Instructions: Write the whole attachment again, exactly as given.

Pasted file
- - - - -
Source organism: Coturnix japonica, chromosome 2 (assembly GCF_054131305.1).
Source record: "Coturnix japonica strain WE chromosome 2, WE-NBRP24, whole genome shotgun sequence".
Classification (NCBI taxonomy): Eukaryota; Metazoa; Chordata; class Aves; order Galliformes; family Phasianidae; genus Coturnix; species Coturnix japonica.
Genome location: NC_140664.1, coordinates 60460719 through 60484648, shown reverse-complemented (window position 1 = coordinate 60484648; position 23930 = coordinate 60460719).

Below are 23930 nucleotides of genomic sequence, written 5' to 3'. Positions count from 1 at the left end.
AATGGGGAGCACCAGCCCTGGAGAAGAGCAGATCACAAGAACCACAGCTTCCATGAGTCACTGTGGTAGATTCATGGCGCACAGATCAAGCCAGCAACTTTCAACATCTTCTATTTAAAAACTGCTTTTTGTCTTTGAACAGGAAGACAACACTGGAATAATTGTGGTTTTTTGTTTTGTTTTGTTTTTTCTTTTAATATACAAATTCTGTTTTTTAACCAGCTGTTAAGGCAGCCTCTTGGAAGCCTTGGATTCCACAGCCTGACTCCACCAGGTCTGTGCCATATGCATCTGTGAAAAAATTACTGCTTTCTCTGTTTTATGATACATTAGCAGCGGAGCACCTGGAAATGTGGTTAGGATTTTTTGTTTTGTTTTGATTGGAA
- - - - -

Source organism: Coturnix japonica, chromosome 2 (assembly GCF_054131305.1).
Source record: "Coturnix japonica strain WE chromosome 2, WE-NBRP24, whole genome shotgun sequence".
Classification (NCBI taxonomy): Eukaryota; Metazoa; Chordata; class Aves; order Galliformes; family Phasianidae; genus Coturnix; species Coturnix japonica.
Genome location: NC_140664.1, coordinates 60460719 through 60484648, shown reverse-complemented (window position 1 = coordinate 60484648; position 23930 = coordinate 60460719).

Below are 23930 nucleotides of genomic sequence, written 5' to 3'. Positions count from 1 at the left end.
AATGGGGAGCACCAGCCCTGGAGAAGAGCAGATCACAAGAACCACAGCTTCCATGAGTCACTGTGGTAGATTCATGGCGCACAGATCAAGCCAGCAACTTTCAACATCTTCTATTTAAAAACTGCTTTTTGTCTTTGAACAGGAAGACAACACTGGAATAATTGTGGTTTTTTGTTTTGTTTTGTTTTTTCTTTTAATATACAAATTCTGTTTTTTAACCAGCTGTTAAGGCAGCCTCTTGGAAGCCTTGGATTCCACAGCCTGACTCCACCAGGTCTGTGCCATATGCATCTGTGAAAAAATTACTGCTTTCTCTGTTTTATGATACATTAGCAGCGGAGCACCTGGAAATGTGGTTAGGATTTTTTGTTTTGTTTTGATTGGAA